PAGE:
Greenpeace slams Nintendo, offers others faint praise
Greenpeace released its eighth quarterly Guide to Greener Electronics Wednesday, raising its standards and handing out poor marks to all of the 18 companies it reviewed.
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If handled properly, electronic waste, or e-waste, can serve as a valuable source for raw materials, but it can also be a major source of toxins. E-waste represents only two percent of the garbage in US landfills, but it accounts for 70 percent of overall toxic waste, according to Mother Jones magazine.Skip to next paragraph
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But that could change. Eight US states have passed laws requiring electronics manufacturers to take back and recycle their products. And last year, the United Nations launched an initiative to set global standards for e-waste recycling.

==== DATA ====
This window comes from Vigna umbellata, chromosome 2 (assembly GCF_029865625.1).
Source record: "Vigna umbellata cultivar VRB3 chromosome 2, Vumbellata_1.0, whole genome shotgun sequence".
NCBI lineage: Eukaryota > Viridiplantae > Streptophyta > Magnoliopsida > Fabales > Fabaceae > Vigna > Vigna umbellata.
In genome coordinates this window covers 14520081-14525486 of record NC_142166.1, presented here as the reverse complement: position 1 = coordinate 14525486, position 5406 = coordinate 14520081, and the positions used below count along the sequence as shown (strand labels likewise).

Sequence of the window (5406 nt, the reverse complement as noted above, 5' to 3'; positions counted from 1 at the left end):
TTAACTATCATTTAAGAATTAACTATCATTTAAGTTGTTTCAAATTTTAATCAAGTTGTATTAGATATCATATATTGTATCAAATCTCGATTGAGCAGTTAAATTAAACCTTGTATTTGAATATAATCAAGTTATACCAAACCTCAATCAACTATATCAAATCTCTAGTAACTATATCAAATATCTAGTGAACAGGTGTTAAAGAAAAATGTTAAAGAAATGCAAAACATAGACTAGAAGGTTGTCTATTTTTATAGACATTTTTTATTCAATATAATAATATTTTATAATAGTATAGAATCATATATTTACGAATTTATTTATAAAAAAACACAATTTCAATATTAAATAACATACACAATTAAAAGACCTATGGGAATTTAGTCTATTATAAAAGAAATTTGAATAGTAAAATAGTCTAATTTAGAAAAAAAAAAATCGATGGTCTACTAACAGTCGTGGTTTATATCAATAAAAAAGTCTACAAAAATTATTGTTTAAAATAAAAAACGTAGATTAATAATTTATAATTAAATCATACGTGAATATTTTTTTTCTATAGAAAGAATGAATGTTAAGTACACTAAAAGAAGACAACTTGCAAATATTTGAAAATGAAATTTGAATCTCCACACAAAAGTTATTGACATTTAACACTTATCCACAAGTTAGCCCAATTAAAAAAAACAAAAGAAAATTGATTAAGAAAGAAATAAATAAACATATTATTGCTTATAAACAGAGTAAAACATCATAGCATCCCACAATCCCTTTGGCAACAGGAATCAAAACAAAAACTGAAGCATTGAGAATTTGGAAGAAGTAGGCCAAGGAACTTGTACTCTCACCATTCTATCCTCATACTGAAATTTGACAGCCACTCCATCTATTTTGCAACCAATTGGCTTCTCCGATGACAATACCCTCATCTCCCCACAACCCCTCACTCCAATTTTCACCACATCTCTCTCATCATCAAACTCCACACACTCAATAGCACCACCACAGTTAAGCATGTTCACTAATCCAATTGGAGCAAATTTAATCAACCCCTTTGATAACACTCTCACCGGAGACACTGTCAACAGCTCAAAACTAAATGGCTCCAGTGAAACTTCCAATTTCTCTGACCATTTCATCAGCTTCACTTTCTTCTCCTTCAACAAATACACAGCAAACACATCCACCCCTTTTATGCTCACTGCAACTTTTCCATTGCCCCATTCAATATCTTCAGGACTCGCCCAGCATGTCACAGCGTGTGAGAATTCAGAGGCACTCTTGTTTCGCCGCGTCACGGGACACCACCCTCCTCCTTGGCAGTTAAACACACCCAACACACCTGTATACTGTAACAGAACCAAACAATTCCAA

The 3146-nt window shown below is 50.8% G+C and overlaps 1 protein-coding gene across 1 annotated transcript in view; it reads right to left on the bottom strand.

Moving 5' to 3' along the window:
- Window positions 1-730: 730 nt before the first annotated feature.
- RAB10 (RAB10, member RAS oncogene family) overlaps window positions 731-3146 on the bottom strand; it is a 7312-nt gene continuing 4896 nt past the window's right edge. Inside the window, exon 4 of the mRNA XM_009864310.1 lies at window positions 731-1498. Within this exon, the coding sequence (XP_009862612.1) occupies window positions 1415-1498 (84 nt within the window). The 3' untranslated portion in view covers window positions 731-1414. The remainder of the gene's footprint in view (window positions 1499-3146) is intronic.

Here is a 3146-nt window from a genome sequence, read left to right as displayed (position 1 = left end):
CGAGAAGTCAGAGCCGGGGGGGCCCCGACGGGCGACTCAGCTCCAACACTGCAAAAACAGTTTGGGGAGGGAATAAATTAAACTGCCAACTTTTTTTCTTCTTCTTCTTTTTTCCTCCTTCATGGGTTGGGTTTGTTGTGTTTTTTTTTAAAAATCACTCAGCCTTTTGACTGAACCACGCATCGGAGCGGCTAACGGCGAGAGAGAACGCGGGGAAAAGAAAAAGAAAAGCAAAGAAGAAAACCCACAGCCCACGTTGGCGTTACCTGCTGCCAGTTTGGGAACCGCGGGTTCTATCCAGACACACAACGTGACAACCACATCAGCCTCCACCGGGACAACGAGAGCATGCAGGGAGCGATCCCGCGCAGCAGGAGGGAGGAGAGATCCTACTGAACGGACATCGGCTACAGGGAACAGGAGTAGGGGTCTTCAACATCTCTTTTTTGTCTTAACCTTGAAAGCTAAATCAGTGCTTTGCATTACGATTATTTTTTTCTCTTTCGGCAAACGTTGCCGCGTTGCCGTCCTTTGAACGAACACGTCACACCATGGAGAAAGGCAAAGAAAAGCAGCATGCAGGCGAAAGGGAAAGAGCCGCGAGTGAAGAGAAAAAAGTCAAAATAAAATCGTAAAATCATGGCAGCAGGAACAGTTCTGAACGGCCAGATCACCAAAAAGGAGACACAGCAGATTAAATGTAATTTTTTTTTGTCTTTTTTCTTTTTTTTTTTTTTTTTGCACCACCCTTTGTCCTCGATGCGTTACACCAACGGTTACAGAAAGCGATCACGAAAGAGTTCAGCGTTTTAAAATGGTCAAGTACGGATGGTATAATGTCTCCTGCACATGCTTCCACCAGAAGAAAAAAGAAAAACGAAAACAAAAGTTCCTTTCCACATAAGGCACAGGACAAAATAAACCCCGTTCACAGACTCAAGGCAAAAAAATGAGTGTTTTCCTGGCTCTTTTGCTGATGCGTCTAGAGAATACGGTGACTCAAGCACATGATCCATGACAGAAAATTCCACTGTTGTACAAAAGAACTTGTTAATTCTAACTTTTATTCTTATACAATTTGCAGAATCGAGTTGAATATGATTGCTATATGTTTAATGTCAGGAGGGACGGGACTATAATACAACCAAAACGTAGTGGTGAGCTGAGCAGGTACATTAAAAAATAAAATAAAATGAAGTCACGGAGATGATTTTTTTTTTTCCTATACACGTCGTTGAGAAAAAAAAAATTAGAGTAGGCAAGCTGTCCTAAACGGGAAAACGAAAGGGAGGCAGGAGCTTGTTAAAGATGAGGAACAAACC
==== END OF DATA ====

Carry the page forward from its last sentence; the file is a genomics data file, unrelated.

Greenpeace has seen some success in its public shaming of companies. The environmental group claimed victory last year in its campaign to pressure Apple to clean up its act. Its campaign, which included a spoof of Apple’s website, prompted a detailed response from Apple CEO Steve Jobs, who pledged to change his company’s manufacturing and recycling policies.
But Greenpeace singled out Apple for not improving the environmental performance of its new version of the iPhone. In this video released last year released in 2007, Greenpeace blasts Apple for packing the iPhone with bromine, chlorine, and phthalates: